Car owners can’t get their phone to talk to their in-car entertainment
Is your smartphone not connecting to your in-car entertainment? And is it driving you mad?! Well, you’re not alone.
The J.D Power Initial Quality Study surveys new model car owners. This year it found the top complaint to be Android Auto/Apple CarPlay connectivity.
According to Dave Sargent, vice president of automotive quality at J.D. Power:
This year there are many examples of smartphone technology not working as intended in new vehicles. With more vehicles being fitted with the wireless technology owners want, the study reveals an increase in connectivity problems between smartphones and vehicles, leaving many owners unhappy.
He notes that while carmakers generally are at the coalface for owner complaints, but the problem is shared:
Owners don’t care who’s at fault—they just want their phone and their vehicle to talk to each other.
25% of all problems reported by vehicle owners fall under the category, and six out of the top 10 issues found are infotainment-related.
Problems with voice recognition and dashboard screens rank second and third respectively. Before this year, voice recognition systems had been the no.1 complaint since 2012. Sargent believes the drop is due to motorists shifting to voice commands on their phones instead of their in-car systems.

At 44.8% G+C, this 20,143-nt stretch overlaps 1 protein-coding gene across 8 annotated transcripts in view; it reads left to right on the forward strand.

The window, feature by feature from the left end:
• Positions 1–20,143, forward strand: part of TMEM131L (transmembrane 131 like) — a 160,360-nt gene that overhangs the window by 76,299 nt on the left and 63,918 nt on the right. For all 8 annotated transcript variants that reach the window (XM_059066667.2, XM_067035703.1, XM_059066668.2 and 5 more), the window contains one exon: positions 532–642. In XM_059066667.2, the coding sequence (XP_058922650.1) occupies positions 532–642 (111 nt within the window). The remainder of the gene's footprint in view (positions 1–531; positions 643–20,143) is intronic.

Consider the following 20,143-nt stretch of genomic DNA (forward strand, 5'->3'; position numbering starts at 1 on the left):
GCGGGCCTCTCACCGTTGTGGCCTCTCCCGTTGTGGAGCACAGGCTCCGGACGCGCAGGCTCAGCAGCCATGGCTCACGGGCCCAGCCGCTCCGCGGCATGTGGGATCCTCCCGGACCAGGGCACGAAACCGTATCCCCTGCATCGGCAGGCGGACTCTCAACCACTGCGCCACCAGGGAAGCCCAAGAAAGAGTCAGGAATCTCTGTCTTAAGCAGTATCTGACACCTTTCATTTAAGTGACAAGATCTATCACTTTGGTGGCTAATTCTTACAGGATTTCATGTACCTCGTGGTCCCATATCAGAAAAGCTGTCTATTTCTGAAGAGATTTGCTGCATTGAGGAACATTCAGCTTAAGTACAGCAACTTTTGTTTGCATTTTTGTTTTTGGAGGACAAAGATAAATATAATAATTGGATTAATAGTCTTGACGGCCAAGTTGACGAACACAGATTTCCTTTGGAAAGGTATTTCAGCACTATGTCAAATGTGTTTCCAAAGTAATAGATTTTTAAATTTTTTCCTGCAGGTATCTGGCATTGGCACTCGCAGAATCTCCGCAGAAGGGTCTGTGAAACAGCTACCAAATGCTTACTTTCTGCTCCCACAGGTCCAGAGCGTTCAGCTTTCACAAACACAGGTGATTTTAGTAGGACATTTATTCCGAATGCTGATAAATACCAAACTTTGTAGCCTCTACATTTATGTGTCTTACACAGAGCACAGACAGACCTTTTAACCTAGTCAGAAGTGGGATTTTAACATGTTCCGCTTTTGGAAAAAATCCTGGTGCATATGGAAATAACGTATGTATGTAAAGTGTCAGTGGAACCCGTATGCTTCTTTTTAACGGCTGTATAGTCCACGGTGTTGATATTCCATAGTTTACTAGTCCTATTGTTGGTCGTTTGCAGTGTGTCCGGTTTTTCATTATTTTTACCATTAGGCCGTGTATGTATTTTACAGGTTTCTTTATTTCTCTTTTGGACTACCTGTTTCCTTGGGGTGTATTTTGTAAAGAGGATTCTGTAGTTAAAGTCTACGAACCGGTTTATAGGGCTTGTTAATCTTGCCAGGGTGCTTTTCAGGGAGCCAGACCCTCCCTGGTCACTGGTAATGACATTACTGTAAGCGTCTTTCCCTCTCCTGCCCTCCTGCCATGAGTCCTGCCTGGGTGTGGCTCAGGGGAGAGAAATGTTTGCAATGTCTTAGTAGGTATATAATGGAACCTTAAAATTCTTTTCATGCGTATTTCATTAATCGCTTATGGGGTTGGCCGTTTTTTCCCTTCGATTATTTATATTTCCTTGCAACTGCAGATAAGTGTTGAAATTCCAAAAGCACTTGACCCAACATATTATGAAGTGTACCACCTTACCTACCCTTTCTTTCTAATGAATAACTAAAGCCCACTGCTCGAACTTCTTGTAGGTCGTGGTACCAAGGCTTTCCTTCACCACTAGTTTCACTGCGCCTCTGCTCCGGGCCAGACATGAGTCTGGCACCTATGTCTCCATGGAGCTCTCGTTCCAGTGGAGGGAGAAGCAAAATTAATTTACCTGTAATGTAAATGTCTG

So, people have moved from shouting at their cars to shouting at their phones. Not really an improvement.
Why does this matter? In-car communication is the future of mobility
The car experience promised by futurists is getting closer. We are seeing the rollout of in-car capabilities, services, and experiences, in preparation for when we shift from drivers and passengers to passengers only.
Much of this revolves around in-car communication, which is the key to unlocking the true in-car economy. Done well, there are huge economic opportunities for car manufacturers, service providers, virtual assistants, streaming services, platform providers, and payment companies.
In-car communication blurs the real and digital worlds. A car is no longer a buffer from the outside world. Instead, we experience ‘always on’ communication, in constant conversation with our other connected devices. Failure to connect jolts us out of this experience.
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